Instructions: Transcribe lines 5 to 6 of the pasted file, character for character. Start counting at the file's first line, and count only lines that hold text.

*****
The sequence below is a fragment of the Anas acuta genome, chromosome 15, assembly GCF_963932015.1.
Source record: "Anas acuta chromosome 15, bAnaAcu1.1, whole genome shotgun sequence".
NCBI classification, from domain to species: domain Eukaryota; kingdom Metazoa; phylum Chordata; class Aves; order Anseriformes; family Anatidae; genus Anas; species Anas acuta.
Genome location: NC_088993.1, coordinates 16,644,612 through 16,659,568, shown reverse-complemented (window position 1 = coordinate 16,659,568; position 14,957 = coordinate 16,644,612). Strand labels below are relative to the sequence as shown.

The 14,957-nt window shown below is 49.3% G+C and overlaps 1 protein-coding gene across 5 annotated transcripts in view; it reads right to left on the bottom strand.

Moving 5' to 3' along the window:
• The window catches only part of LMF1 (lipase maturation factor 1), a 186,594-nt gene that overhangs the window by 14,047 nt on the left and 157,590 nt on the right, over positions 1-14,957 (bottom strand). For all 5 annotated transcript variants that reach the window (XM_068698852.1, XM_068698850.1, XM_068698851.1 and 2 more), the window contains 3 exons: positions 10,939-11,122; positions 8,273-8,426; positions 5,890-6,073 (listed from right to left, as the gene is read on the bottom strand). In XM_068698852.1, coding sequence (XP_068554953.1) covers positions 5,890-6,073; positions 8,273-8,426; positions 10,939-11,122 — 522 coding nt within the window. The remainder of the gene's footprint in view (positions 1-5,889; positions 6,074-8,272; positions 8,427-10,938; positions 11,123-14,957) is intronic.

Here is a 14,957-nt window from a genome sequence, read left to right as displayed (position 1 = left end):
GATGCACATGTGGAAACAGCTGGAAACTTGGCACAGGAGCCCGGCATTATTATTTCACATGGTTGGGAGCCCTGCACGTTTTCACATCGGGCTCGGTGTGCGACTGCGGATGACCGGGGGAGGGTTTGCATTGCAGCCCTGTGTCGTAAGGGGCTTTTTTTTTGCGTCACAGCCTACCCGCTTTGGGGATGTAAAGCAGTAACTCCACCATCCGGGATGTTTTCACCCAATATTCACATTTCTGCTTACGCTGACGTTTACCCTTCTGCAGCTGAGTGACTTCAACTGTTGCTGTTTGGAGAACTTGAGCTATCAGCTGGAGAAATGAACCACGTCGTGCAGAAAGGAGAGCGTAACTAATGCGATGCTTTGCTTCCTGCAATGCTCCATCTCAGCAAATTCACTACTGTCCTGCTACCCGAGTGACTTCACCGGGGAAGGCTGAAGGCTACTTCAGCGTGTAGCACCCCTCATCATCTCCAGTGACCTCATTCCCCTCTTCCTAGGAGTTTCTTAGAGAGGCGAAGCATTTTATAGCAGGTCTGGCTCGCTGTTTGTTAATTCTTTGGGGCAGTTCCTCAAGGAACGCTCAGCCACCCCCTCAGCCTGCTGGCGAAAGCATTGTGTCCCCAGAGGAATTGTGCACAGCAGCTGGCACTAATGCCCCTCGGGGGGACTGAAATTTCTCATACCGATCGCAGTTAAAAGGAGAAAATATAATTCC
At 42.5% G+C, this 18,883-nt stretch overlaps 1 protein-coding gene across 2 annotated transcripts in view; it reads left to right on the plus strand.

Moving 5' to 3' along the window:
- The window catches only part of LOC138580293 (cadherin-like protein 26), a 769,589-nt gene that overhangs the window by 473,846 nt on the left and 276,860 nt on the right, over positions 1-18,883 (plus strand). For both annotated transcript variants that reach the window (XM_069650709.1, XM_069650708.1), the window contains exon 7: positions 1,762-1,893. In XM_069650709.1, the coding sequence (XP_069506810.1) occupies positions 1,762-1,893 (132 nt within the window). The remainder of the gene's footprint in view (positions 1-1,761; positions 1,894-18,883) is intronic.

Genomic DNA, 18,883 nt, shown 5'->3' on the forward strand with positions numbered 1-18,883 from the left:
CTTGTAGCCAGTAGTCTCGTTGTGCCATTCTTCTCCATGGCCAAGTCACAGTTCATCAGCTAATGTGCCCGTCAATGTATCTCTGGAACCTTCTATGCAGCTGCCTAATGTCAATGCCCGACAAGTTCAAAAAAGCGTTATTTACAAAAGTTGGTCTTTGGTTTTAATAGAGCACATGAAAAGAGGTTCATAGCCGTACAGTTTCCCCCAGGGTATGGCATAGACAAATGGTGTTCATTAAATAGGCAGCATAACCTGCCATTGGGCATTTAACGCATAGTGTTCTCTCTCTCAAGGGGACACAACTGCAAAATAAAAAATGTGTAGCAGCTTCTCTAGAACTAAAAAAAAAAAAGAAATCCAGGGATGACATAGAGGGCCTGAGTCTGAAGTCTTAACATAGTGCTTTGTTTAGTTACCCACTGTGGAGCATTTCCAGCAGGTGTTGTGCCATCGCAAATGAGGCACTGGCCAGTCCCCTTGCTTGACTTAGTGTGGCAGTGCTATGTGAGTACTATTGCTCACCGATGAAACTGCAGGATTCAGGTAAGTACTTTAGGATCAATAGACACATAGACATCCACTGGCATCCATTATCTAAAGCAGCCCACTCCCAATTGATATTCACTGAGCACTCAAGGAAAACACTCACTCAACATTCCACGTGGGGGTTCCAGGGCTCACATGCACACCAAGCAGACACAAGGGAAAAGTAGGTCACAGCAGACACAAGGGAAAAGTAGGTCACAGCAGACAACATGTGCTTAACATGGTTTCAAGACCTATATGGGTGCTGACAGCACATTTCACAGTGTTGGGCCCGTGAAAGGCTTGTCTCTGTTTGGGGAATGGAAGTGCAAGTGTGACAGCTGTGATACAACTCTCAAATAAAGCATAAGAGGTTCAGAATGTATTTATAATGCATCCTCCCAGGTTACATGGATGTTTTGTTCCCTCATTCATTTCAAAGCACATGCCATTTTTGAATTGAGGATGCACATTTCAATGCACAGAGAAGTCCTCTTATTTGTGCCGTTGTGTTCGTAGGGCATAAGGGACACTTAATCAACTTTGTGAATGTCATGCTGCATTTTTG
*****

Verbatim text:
The 14,957-nt window shown below is 49.3% G+C and overlaps 1 protein-coding gene across 5 annotated transcripts in view; it reads right to left on the bottom strand.

Moving 5' to 3' along the window: